This is not an Ana de Armas stan account, but the Cuban-born actress supplies the latest James Bond adventure with its most electrifying ten minutes, so let’s open the discussion of No Time to Die (★★★☆☆) with her. She plays Paloma, Bond’s contact for a top-secret mission in Havana to extract an important asset. Paloma demurely claims this is her first turn in the field, after three whole weeks of agent training — then proceeds to kick ass and blast henchmen fearlessly while looking absolutely fabulous in a floor-length designer gown.
Soon to be seen in Blonde, a fictionalized film chronicle of Marilyn Monroe, de Armas appears to have brought a bit of Marilyn at her most poised and playful to the part. Daniel Craig, in his heralded last go-round as the secret agent, lights up opposite his Knives Out co-star, and the movie misses her once Paloma flies off-screen. Seriously, as the globe-trotting tale alights from Cuba to London to Norway and beyond, it’s hard not to wonder, when is Paloma coming back? Is Paloma coming back?
Alas, that scintillating sequence is all the time we spend with her. Rather than diving into exciting new relationships, No Time to Die, directed by Cary Joji Fukunaga, aims to reckon with Bond’s tortured past. The action is lean, the soul-searching persistent, and the atmosphere elegiac, offering Craig a heartfelt send-off as James Bond tries to account for the devastating losses he has both experienced and caused as a licensed-to-kill, double-0 agent. Bond starts by saying one last goodbye to the late Vesper Lind, portrayed as the great love of his life across the now-five films of Craig’s tenure, starting with 2006 blockbuster Casino Royale.
Now retired from Her Majesty’s Service, Bond has a new love in his life, Dr. Madeleine Swann (Léa Seydoux), the psychiatrist he romanced in the previous installment, Spectre. That film, directed by Sam Mendes, also introduced Christoph Waltz as classic Bond villain Ernst Stavro Blofeld, and, aptly reflecting moviemaking in the age of the MCU, grafted a connected universe mythology onto Craig’s Bond adventures. Blofeld proclaimed he had been the puppet-master pulling the strings all along. No Time to Die works overtime to tie up any loose ends Spectre might have left hanging, and close the connected circle.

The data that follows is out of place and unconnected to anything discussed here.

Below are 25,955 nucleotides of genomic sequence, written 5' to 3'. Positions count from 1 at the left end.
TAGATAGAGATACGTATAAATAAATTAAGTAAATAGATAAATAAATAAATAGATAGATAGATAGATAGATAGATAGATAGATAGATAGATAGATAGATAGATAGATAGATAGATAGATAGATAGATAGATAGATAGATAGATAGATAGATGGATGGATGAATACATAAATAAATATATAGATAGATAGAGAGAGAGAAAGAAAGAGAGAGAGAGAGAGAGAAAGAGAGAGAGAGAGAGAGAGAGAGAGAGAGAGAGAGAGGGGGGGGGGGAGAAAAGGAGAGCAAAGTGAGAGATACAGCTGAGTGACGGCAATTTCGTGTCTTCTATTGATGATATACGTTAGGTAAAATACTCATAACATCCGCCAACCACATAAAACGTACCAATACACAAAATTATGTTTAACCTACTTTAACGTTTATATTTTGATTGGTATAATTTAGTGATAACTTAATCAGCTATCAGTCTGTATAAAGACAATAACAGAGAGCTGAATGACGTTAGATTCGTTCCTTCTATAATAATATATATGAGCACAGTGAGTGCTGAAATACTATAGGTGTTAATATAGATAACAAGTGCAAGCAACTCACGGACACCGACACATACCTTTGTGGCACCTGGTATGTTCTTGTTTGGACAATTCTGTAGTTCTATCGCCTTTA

Accordingly, Blofeld makes a repeat appearance, although this time, he might only be a pawn in another villain’s scheme. But mask-wearing sociopath Lyutsifer Safin, played by Rami Malek, is nowhere near as impishly entertaining as Waltz’s Blofeld. In that sense, the character and Malek’s rather grave performance fit the film, the plot of which hinges on loss, betrayal, revenge, and wresting control of a deadly bio-chemical agent.
The stakes are compelling, and the drama well-acted, especially by Craig and Seydoux — but heart-to-heart talks preside too heavily, and at great length, over the kinetic thrills of spy games. Rather than the classic Bond-style sprawling, intricately choreographed action that propelled Spectre and Skyfall to engaging heights, the chase and fight sequences here rely on brute force and brisk, tightly staged clashes.
Meanwhile, Ben Whishaw’s quietly queer Q continues to provide keen gadgets and light comic relief, while Ralph Fiennes and Naomie Harris return to offer solid support as MI6 boss M and secretary Miss Moneypenny. And, as the newest double-0 agent, Nomi, Lashana Lynch shows she has the cool, charisma, and physical presence to embody the future of the franchise. Yet, her role in the story suggests the custodians of Ian Fleming’s characters don’t really intend to go there.
No Time to Die is decidedly not about establishing who’s next, but about appreciating the star who’s held it down for the last 15 years (and raked in a few billion box-office dollars) as the world’s most famous secret agent. Indeed, Craig and his assets are lovingly photographed, in and out of a tuxedo, while the story allows the actor a dynamic emotional range, as Bond wrestles with walking away from his past — or, rather, speeding off into the sunset in his souped-up Aston-Martin. However Bond makes his exit, and inevitable return, Craig definitely leaves 007 looking better than when he arrived.
No Time to Die opens in theaters everywhere Friday, Oct. 8. Visit www.fandango.com.
These are challenging times for news organizations. And yet it’s crucial we stay active and provide vital resources and information to both our local readers and the world. So won’t you please take a moment and consider supporting Metro Weekly with a membership? For as little as $5 a month, you can help ensure Metro Weekly magazine and MetroWeekly.com remain free, viable resources as we provide the best, most diverse, culturally-resonant LGBTQ coverage in both the D.C. region and around the world. Memberships come with exclusive perks and discounts, your own personal digital delivery of each week’s magazine (and an archive), access to our Member's Lounge when it launches this fall, and exclusive members-only items like Metro Weekly Membership Mugs and Tote Bags! Check out all our membership levels here and please join us today!